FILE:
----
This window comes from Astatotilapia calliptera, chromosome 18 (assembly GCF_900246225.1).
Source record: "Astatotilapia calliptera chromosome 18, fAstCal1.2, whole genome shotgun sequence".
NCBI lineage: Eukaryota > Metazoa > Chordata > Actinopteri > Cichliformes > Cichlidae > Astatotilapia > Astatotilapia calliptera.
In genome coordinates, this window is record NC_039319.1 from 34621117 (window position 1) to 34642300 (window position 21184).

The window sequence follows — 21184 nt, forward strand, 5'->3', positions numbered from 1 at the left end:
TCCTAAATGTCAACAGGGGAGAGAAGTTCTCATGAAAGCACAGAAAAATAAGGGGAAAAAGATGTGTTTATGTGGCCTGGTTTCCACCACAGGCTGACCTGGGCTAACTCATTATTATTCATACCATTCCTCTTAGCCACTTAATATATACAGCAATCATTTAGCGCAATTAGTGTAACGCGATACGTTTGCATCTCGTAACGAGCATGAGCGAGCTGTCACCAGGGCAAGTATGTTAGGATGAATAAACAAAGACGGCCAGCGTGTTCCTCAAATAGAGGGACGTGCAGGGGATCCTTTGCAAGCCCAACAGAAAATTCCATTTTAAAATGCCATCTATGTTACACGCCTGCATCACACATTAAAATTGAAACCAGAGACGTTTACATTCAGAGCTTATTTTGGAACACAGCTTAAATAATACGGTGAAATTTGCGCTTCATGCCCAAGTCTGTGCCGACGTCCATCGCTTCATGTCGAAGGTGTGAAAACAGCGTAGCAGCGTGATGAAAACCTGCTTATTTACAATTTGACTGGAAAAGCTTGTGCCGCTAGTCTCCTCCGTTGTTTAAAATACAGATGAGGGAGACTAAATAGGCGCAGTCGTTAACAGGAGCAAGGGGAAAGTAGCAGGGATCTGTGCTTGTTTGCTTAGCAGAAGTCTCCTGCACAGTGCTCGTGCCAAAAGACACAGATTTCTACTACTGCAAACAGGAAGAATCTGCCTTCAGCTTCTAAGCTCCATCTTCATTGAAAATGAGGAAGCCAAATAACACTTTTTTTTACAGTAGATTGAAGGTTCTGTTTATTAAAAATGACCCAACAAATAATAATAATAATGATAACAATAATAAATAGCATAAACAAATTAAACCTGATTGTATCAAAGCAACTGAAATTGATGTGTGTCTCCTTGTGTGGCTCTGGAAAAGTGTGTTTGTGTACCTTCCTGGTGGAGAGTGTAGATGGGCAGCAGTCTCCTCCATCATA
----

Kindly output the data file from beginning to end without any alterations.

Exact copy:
This window comes from Astatotilapia calliptera, chromosome 18 (assembly GCF_900246225.1).
Source record: "Astatotilapia calliptera chromosome 18, fAstCal1.2, whole genome shotgun sequence".
NCBI lineage: Eukaryota > Metazoa > Chordata > Actinopteri > Cichliformes > Cichlidae > Astatotilapia > Astatotilapia calliptera.
In genome coordinates, this window is record NC_039319.1 from 34621117 (window position 1) to 34642300 (window position 21184).

The window sequence follows — 21184 nt, forward strand, 5'->3', positions numbered from 1 at the left end:
TCCTAAATGTCAACAGGGGAGAGAAGTTCTCATGAAAGCACAGAAAAATAAGGGGAAAAAGATGTGTTTATGTGGCCTGGTTTCCACCACAGGCTGACCTGGGCTAACTCATTATTATTCATACCATTCCTCTTAGCCACTTAATATATACAGCAATCATTTAGCGCAATTAGTGTAACGCGATACGTTTGCATCTCGTAACGAGCATGAGCGAGCTGTCACCAGGGCAAGTATGTTAGGATGAATAAACAAAGACGGCCAGCGTGTTCCTCAAATAGAGGGACGTGCAGGGGATCCTTTGCAAGCCCAACAGAAAATTCCATTTTAAAATGCCATCTATGTTACACGCCTGCATCACACATTAAAATTGAAACCAGAGACGTTTACATTCAGAGCTTATTTTGGAACACAGCTTAAATAATACGGTGAAATTTGCGCTTCATGCCCAAGTCTGTGCCGACGTCCATCGCTTCATGTCGAAGGTGTGAAAACAGCGTAGCAGCGTGATGAAAACCTGCTTATTTACAATTTGACTGGAAAAGCTTGTGCCGCTAGTCTCCTCCGTTGTTTAAAATACAGATGAGGGAGACTAAATAGGCGCAGTCGTTAACAGGAGCAAGGGGAAAGTAGCAGGGATCTGTGCTTGTTTGCTTAGCAGAAGTCTCCTGCACAGTGCTCGTGCCAAAAGACACAGATTTCTACTACTGCAAACAGGAAGAATCTGCCTTCAGCTTCTAAGCTCCATCTTCATTGAAAATGAGGAAGCCAAATAACACTTTTTTTTACAGTAGATTGAAGGTTCTGTTTATTAAAAATGACCCAACAAATAATAATAATAATGATAACAATAATAAATAGCATAAACAAATTAAACCTGATTGTATCAAAGCAACTGAAATTGATGTGTGTCTCCTTGTGTGGCTCTGGAAAAGTGTGTTTGTGTACCTTCCTGGTGGAGAGTGTAGATGGGCAGCAGTCTCCTCCATCATA